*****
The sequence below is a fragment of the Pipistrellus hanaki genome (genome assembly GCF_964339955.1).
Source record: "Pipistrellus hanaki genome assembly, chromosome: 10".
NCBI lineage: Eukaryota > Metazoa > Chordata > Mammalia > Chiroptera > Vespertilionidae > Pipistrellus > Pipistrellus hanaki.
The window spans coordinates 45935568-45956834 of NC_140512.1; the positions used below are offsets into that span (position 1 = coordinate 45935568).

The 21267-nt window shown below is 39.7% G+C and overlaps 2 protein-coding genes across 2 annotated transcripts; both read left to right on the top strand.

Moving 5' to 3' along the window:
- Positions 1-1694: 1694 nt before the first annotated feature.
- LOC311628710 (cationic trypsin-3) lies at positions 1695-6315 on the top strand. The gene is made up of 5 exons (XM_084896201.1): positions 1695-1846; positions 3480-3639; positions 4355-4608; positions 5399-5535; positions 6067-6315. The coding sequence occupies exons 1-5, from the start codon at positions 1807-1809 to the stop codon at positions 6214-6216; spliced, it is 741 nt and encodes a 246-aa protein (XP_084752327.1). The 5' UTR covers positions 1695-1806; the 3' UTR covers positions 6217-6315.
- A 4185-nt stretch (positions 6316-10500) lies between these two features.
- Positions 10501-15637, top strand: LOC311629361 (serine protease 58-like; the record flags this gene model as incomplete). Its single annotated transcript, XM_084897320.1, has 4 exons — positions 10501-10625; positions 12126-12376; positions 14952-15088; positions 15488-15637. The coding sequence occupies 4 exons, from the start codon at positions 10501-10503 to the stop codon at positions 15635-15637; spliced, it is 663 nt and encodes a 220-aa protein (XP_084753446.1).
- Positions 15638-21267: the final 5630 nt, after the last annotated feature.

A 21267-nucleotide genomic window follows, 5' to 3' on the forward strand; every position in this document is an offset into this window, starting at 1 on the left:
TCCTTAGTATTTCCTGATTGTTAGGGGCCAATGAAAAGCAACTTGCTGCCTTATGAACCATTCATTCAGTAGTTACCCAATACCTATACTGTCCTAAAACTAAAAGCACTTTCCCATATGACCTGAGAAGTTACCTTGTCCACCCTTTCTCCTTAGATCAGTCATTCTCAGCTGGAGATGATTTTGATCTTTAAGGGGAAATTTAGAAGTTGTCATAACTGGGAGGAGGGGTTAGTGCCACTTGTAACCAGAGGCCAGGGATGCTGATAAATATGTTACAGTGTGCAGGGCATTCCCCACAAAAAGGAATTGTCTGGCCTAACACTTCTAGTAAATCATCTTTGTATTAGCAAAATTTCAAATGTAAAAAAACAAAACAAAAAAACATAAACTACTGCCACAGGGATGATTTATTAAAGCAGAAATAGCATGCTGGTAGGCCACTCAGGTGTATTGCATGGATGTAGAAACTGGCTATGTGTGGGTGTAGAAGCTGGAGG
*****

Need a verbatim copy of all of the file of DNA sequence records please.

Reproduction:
The sequence below is a fragment of the Pipistrellus hanaki genome (genome assembly GCF_964339955.1).
Source record: "Pipistrellus hanaki genome assembly, chromosome: 10".
NCBI lineage: Eukaryota > Metazoa > Chordata > Mammalia > Chiroptera > Vespertilionidae > Pipistrellus > Pipistrellus hanaki.
The window spans coordinates 45935568-45956834 of NC_140512.1; the positions used below are offsets into that span (position 1 = coordinate 45935568).

The 21267-nt window shown below is 39.7% G+C and overlaps 2 protein-coding genes across 2 annotated transcripts; both read left to right on the top strand.

Moving 5' to 3' along the window:
- Positions 1-1694: 1694 nt before the first annotated feature.
- LOC311628710 (cationic trypsin-3) lies at positions 1695-6315 on the top strand. The gene is made up of 5 exons (XM_084896201.1): positions 1695-1846; positions 3480-3639; positions 4355-4608; positions 5399-5535; positions 6067-6315. The coding sequence occupies exons 1-5, from the start codon at positions 1807-1809 to the stop codon at positions 6214-6216; spliced, it is 741 nt and encodes a 246-aa protein (XP_084752327.1). The 5' UTR covers positions 1695-1806; the 3' UTR covers positions 6217-6315.
- A 4185-nt stretch (positions 6316-10500) lies between these two features.
- Positions 10501-15637, top strand: LOC311629361 (serine protease 58-like; the record flags this gene model as incomplete). Its single annotated transcript, XM_084897320.1, has 4 exons — positions 10501-10625; positions 12126-12376; positions 14952-15088; positions 15488-15637. The coding sequence occupies 4 exons, from the start codon at positions 10501-10503 to the stop codon at positions 15635-15637; spliced, it is 663 nt and encodes a 220-aa protein (XP_084753446.1).
- Positions 15638-21267: the final 5630 nt, after the last annotated feature.

A 21267-nucleotide genomic window follows, 5' to 3' on the forward strand; every position in this document is an offset into this window, starting at 1 on the left:
TCCTTAGTATTTCCTGATTGTTAGGGGCCAATGAAAAGCAACTTGCTGCCTTATGAACCATTCATTCAGTAGTTACCCAATACCTATACTGTCCTAAAACTAAAAGCACTTTCCCATATGACCTGAGAAGTTACCTTGTCCACCCTTTCTCCTTAGATCAGTCATTCTCAGCTGGAGATGATTTTGATCTTTAAGGGGAAATTTAGAAGTTGTCATAACTGGGAGGAGGGGTTAGTGCCACTTGTAACCAGAGGCCAGGGATGCTGATAAATATGTTACAGTGTGCAGGGCATTCCCCACAAAAAGGAATTGTCTGGCCTAACACTTCTAGTAAATCATCTTTGTATTAGCAAAATTTCAAATGTAAAAAAACAAAACAAAAAAACATAAACTACTGCCACAGGGATGATTTATTAAAGCAGAAATAGCATGCTGGTAGGCCACTCAGGTGTATTGCATGGATGTAGAAACTGGCTATGTGTGGGTGTAGAAGCTGGAGG